Part 2: The New Great Imitator: Lyme Disease

Home (Main Menu)

Current serologic tests are inadequate

Longer courses of treatment with higher doses of antibiotics lead to a better outcome

Confidence in Lyme serologies when positive

Diagnostic effectiveness of the antibiotic trial

Ways to minimize problems with Lyme antibiotic trials

REFERENCES

The Chronic Fatigue and Immune Dysfunction Syndrome Chronicle

Physicians' Forum, Fall 1993

Antibiotic-Responsive Chronic Fatigue and Immune Dysfunction Syndrome or Seronegative Lyme Disease?

By Dana Wiseman, MD, Glastonbury, Connecticut

I have experienced some success in offering my Chronic Fatigue and Immune Dysfunction Syndrome patients a trial of antibiotics as if they had Lyme disease, although their Lyme serologies are negative. My practice is located in central Connecticut, so virtually all of my patients live in Lyme endemic areas. (Ed. Note-Since this report was written, it has been learned that the Lyme spirochete is present in ... 48 States.)

Risk factors for Lyme Disease exposure include: 1) time spent in highly endemic areas, especially with inadequate attention to protective clothing, insect repellents and tick checks; 2) pets allowed to go freely in and out of doors; and 3) having a household member or pet with Lyme Disease.

As more is learned about Lyme Disease some of the original "truths" have been reduced to myths. The erythema migrans rash once thought to be present in 80 percent of cases, and the most reliable indicator of early Lyme Disease, may be present in only 50-60 percent of cases.1,2

Because the rash is asymptomatic and may be located in an area which is not easily visible, this valuable finding may be missed by the patient, and never brought to the physician's attention.

Ticks do not need to be attached for days in order to transmit the disease, but actually can do so in less than 24 hours, especially if improperly removed. Squeezing the body of the tick during a removal attempt can actually force the bacteria out of the tick and into the host.

Top -- Home

Current serologic tests, even the best available ELISAs (enzyme-linked immunoabsorbent assays) and western blots, are inadequate and underdiagnose the disease (false negatives).

Seronegativity has been seen at various times in the course of infection and treatment. The ELISA and Western Blot tests measure free antibody to Borrelia burgdorferi, the spirochete bacterium responsible for Lyme Disease, but cannot measure antibody bound to antigen.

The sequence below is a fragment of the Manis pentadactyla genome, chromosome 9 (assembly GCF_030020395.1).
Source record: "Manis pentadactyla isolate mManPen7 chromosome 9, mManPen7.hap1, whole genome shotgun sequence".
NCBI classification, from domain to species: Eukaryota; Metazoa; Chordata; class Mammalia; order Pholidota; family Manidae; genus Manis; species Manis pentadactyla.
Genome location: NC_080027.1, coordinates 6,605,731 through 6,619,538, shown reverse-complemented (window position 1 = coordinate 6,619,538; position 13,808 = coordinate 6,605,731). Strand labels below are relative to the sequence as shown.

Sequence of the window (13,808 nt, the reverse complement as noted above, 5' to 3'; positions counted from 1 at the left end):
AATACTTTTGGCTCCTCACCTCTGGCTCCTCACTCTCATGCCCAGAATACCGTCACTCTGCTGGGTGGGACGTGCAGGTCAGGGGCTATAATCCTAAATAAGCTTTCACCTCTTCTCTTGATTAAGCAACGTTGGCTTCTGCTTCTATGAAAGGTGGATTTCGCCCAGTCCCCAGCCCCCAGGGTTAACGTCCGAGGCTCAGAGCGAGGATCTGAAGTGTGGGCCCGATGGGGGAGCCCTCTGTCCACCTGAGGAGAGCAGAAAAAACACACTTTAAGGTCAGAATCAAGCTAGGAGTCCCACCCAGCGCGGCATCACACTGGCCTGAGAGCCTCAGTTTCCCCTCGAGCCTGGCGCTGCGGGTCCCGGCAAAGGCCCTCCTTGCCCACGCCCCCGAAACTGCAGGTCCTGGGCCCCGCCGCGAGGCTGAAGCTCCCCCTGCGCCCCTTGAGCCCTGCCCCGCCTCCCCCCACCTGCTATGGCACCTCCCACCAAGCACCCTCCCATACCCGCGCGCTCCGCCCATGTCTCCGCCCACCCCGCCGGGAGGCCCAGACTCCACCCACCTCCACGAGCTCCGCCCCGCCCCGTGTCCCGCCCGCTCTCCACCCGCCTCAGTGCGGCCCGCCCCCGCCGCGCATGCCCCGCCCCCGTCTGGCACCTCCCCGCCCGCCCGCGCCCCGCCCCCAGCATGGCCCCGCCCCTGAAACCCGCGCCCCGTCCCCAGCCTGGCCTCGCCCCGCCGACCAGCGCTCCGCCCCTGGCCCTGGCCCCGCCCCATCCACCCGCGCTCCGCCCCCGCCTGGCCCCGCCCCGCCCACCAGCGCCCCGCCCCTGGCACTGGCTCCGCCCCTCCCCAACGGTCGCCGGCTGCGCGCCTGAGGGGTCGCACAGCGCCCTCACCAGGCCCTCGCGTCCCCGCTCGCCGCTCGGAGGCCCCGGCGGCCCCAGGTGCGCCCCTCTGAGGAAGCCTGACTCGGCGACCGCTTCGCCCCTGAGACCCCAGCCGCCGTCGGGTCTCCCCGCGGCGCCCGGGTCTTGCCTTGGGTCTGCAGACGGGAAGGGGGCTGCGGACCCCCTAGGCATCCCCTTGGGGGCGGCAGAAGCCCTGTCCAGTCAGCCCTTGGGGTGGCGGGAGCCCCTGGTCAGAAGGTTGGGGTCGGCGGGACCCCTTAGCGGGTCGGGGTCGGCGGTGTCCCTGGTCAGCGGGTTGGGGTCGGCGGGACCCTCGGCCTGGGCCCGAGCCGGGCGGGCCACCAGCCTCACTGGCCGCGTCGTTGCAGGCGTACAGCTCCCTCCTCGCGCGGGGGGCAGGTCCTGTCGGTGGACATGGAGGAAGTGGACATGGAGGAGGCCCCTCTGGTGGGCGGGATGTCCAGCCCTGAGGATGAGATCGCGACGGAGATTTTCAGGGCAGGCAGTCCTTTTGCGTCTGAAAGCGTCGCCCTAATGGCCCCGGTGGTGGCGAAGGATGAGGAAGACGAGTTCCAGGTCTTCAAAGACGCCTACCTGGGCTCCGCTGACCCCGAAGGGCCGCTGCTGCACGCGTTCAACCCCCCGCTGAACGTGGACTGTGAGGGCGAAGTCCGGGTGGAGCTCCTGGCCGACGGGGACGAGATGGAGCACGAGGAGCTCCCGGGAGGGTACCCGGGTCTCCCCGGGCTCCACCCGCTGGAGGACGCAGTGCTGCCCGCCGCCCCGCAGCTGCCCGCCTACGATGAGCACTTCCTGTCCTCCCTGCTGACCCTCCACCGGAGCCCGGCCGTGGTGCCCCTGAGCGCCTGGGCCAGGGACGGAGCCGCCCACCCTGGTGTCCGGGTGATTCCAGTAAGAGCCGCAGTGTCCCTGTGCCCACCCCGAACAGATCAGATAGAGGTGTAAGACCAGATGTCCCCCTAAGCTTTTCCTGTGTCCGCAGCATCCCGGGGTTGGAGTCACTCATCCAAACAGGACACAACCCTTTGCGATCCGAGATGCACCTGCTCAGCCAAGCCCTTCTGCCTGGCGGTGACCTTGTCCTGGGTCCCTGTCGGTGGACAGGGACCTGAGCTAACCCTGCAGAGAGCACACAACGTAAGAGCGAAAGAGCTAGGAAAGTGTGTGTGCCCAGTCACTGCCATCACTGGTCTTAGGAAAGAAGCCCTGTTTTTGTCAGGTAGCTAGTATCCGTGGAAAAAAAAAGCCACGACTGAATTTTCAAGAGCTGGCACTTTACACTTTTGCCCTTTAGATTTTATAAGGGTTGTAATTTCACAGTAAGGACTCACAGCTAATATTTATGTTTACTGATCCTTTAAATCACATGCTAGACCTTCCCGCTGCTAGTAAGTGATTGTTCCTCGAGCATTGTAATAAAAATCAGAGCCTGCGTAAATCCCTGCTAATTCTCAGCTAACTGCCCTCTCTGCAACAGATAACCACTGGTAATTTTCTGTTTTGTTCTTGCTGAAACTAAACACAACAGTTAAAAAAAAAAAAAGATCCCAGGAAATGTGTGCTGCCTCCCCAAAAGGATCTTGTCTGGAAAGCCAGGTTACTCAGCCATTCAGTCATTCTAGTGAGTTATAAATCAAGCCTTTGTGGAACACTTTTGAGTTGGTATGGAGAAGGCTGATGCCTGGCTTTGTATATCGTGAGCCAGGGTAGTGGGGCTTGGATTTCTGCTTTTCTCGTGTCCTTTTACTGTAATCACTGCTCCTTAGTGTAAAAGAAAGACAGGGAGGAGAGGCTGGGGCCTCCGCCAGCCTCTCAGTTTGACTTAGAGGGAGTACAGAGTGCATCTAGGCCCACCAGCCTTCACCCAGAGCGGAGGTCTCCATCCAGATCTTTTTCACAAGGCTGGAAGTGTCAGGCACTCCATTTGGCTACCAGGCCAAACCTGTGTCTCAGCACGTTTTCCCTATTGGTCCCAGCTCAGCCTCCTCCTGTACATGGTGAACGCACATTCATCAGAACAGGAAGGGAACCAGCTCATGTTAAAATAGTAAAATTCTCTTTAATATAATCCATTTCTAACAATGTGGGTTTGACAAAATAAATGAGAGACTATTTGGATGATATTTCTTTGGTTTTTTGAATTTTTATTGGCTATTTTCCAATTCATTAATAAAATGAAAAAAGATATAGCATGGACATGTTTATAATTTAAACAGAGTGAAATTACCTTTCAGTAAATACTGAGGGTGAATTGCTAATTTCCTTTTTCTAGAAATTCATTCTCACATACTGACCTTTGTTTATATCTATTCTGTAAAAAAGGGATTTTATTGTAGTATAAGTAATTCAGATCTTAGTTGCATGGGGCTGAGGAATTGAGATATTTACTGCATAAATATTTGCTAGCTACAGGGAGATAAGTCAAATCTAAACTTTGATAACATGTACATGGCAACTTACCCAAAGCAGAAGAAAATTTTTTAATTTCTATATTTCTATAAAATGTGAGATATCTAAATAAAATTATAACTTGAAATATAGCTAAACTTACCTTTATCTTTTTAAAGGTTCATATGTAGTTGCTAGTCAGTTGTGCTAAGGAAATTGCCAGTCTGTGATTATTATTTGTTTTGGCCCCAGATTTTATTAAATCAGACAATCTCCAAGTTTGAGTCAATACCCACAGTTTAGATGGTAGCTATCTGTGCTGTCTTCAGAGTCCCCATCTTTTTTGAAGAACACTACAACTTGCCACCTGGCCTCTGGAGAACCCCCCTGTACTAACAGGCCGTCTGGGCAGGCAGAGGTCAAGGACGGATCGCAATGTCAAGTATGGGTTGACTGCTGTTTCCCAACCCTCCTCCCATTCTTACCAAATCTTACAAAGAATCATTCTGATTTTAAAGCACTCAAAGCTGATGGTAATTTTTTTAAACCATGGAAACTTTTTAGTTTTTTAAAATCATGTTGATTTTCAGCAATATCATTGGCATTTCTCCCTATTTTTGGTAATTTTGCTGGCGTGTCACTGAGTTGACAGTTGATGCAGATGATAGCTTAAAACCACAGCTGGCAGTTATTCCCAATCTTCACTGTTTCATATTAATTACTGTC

There is a lag phase (window period of apparent seronegativity) that can last up to six weeks between the time the host is infected and the time the antibody response is sufficient to result in a positive blood test.3

If treated with antibiotics early in the course of the infection, such as within the first week, the entire antibody response may be aborted and a positive blood test may never develop.4

Once treated with antibiotics after serologies have been positive (even in inadequate dosages which can cause a chronic, persistent infection), subsequent assays are sometimes negative, which leads to a false sense of security.

Lyme antibodies which are secured to their antigens in immune complexes have been seen in cases of seronegative, active Lyme Disease.2 There is currently no laboratory test that proves that a person has been cured from Lyme Disease.

NINE REASONS FOR FALSE NEGATIVE LYME DISEASE BLOOD TESTS

The Lyme Disease Foundation (LDF), in their brochure entitled "LDF Frequently Asked Questions About Lyme Disease" lists the following nine reasons for false negative Lyme disease test results.

1. Antibodies against Bb are present, but the laboratory is unable to detect them. [Borrelia burgdorferi (Bb) is the Lyme disease bacteria.]

2. Antibodies against Bb may NOT be present in detectable levels in a patient with Lyme disease because the patient is currently on, or has recently taken, antibiotics. The antibacterial effect of antibiotics can reduce the body's production of antibodies.

3. Antibodies against Bb may NOT be present in detectable levels in a patient with Lyme disease because the patient is currently on or has previously taken anti-inflammatory steroidal drugs These can suppress a person's immune system, thus reducing or preventing an antibody response.

4. Antibodies against Bb may NOT be present in detectable levels in a patient with Lyme disease because the patient's antibodies may be bound with the bacteria with not enough free antibodies available for testing.

[For this reason, some of the worst cases of Lyme disease test negative -- too much bacteria for the immune system to handle.]

5. Antibodies against Bb may NOT be present in detectable levels in a patient with Lyme disease because the patient could be immunosuppressed for a number of other reasons, and the immune system is not reacting to the bacteria.

6. Antibodies against Bb may NOT be present in detectable levels in a patient with Lyme disease because the bacteria has changed its makeup (antigenic shift) limiting recognition by the patient's immune system.